When educator Gilanie Thomas was a middle school student, she recalled how her teacher supported her in and out of the classroom, pushed her to go above and beyond, and gave her a sense of belonging.
“School was a safe space for me,” Thomas said. “I was fortunate to have amazing relationships with many of my teachers from elementary school to college. My dream has always been to do the same and provide an inclusive education for my students.”
As a Cal State Fullerton education graduate student, Thomas is now gaining a better understanding of creating inclusive classrooms for all students, including diverse students learning English and those with disabilities.
She is among four students — called inclusive fellows — in the College of Education’s “Inspiring and Engaging Children and Families Through Innovative Practices” project, led by Rosalinda Larios, assistant professor of special education.
“An inclusive classroom is a safe space where everyone is respected and celebrated,” said Thomas, working toward earning a master’s degree in educational leadership. “It’s a learning environment where students have a sense of belonging and receive support academically, socially and emotionally.”
The university received a $113,158 grant for the project from the Global Hispanic-Serving Institution Equity Innovation Hub at Cal State Northridge. The funding is part of the first round of California State University Hispanic-Serving Institutions Community Grants.
The partnership between the CSU, state and California-based Apple aims to transform HSIs to increase student success and equip Latinx and other historically underserved students with skills for high-demand careers in science, technology, engineering and mathematics (STEM) fields.
For the project, the faculty and student team is partnering with Tomorrow’s Leadership Collaborative Charter School in Orange and using technology to address the needs of the “whole child through a fully inclusive model of instruction.”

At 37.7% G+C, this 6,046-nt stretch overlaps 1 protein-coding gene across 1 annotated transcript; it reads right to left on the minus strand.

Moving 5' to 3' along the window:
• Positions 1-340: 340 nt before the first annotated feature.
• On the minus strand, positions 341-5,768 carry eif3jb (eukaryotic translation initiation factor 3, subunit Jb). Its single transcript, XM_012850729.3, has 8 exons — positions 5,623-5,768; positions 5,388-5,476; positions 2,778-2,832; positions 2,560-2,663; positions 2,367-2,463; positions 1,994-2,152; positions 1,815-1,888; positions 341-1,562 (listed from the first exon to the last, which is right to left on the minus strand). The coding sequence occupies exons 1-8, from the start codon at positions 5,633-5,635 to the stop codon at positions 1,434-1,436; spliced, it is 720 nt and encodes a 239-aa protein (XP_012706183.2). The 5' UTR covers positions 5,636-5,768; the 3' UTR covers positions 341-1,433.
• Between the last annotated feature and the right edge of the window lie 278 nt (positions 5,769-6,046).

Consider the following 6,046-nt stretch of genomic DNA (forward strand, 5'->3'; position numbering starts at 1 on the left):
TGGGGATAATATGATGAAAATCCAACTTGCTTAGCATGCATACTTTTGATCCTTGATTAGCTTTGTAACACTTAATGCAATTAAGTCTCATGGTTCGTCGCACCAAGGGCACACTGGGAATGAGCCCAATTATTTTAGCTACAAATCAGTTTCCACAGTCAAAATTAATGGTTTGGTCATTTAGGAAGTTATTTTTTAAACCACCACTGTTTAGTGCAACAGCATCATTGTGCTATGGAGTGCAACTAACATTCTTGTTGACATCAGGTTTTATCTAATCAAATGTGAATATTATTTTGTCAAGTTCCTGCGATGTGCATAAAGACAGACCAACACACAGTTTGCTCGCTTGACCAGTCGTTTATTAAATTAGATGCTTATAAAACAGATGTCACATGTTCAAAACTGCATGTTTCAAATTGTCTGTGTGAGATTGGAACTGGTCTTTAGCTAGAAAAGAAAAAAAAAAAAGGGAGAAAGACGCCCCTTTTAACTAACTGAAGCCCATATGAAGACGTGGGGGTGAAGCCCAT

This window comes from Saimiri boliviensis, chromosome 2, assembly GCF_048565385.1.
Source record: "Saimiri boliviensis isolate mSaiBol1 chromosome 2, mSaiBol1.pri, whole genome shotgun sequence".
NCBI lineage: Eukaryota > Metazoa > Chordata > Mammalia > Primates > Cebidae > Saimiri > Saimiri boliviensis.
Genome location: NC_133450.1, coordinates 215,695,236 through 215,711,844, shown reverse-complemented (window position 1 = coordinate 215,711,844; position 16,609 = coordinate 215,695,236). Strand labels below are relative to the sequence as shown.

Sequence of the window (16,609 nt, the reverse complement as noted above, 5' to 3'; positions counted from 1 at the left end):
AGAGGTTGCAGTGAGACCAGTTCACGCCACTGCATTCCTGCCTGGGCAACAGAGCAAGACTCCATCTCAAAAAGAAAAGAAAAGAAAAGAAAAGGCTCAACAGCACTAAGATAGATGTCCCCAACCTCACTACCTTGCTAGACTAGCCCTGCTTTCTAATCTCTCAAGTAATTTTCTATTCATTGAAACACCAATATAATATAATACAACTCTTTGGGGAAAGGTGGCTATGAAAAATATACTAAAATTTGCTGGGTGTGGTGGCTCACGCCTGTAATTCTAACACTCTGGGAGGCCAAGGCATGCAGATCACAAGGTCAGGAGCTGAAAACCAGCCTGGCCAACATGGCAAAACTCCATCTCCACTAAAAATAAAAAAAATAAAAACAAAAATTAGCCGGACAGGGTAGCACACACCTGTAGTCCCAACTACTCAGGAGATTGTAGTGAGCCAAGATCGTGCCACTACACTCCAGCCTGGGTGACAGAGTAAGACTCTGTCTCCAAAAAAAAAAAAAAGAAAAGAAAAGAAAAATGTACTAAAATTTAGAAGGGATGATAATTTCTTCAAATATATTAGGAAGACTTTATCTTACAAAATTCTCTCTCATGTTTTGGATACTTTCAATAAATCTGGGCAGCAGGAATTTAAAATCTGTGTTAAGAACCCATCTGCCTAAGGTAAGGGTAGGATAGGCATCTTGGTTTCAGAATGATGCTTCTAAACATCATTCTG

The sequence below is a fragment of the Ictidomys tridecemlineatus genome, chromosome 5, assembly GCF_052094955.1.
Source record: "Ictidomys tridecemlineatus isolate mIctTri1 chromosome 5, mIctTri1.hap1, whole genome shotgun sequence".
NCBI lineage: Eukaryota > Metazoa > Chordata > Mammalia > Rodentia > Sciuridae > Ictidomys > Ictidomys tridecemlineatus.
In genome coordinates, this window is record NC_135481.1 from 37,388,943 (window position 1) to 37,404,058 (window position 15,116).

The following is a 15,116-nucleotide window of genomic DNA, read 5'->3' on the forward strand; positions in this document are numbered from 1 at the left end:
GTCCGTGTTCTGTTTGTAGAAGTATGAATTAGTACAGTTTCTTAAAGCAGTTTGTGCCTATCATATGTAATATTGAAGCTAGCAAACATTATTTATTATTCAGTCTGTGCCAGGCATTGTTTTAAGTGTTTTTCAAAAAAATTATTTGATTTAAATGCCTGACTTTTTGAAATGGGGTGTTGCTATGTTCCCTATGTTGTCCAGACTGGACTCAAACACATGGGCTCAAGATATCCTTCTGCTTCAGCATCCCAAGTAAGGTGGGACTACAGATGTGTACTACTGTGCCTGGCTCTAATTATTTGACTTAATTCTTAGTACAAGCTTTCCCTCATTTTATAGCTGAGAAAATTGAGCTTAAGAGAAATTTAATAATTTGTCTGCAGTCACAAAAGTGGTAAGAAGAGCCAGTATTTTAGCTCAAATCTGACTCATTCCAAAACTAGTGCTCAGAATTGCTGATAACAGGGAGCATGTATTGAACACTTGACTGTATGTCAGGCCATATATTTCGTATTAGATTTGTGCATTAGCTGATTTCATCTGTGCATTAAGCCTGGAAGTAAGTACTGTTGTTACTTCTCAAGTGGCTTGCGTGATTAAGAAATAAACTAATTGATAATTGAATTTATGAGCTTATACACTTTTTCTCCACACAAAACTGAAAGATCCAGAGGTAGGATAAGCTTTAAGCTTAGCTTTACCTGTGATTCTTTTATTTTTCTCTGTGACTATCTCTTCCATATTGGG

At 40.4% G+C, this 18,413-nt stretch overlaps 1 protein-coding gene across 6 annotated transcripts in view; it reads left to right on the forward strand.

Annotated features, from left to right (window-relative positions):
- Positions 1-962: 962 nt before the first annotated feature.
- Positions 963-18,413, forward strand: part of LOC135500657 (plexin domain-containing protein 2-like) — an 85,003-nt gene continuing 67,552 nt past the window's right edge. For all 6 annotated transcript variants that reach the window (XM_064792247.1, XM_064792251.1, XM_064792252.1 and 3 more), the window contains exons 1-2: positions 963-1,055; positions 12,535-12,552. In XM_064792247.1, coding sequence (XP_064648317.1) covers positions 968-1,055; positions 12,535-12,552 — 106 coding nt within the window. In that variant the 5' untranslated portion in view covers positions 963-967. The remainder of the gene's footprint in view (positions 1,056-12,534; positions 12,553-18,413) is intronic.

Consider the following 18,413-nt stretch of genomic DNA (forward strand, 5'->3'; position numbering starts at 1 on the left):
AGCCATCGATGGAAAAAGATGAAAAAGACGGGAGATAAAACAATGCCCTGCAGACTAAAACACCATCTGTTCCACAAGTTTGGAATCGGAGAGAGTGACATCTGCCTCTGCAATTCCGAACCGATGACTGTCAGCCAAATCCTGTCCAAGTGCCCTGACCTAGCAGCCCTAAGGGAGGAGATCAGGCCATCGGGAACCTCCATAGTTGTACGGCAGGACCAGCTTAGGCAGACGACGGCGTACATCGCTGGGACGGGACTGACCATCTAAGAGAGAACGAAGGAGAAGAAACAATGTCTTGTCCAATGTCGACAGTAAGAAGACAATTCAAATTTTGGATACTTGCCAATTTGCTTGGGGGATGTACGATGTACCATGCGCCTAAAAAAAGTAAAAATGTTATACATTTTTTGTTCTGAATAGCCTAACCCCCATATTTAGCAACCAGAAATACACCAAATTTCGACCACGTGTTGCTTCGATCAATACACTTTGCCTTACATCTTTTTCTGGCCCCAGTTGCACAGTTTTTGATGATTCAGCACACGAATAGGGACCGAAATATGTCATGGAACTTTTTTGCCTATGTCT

The inclusive fellows collect and analyze data from the school’s families, students and staff, which helps prepare them for their education careers. In the future, CSUF teacher candidates will observe culturally responsive practices by the school’s teachers and participate in student teaching.
The fellows are embarking on a range of opportunities within the field of education, including becoming early childhood special education teachers, education specialists, administrators and researchers.
Promoting Innovative, Inclusive Practices
TLC is the only fully inclusive school in Orange County and has about 200 students in transitional kindergarten through sixth grade, Larios said. Nearly one-third of the students speak another language at home while learning English, and about 12% receive special education services.
“All students, regardless of ability, language, race, gender or ethnicity, are taught in the same classroom throughout the school day. Teachers meet the students where they are academically and see their value as individuals and community members,” Larios said. “Our project will show that inclusion is possible and beneficial for all students.”
Others spearheading the project are Maritza Lozano, assistant professor of educational leadership, and alumna Rohanna Ylagan-Nicanor ’01, ’03, ’06 (B.S. child and adolescent development, multiple subject credential, M.S. education-elementary curriculum and instruction). Ylagan-Nicanor is a lecturer in elementary and bilingual education and the college’s director of assessment and curriculum.
The project focuses on increasing family engagement and tapping into the culturally and linguistically diverse assets families bring to the school, including when preparing individualized education programs for students with disabilities.
To provide equitable access to technology and reduce barriers, Apple supplied laptops and iPads to TLC teachers and students and innovative educational technology and design support.
Thomas, an 11-year educator who has taught elementary and middle school grade levels, is also working on completing the credential program for school administrators. Last year she stepped out of the classroom to serve as coordinator of data and accountability at Scholarship Prep Public Schools, a charter school with several campuses, including in Orange County.
By assisting in research, data collection and analysis, Thomas is learning how to support her school community and empower families to have a voice and choice in their children’s education.
“This project is allowing me to take what I am learning in my master’s program and put it into practice,” she said. “I am excited to share this new knowledge and skills from my classes and this project with my current job and school community.”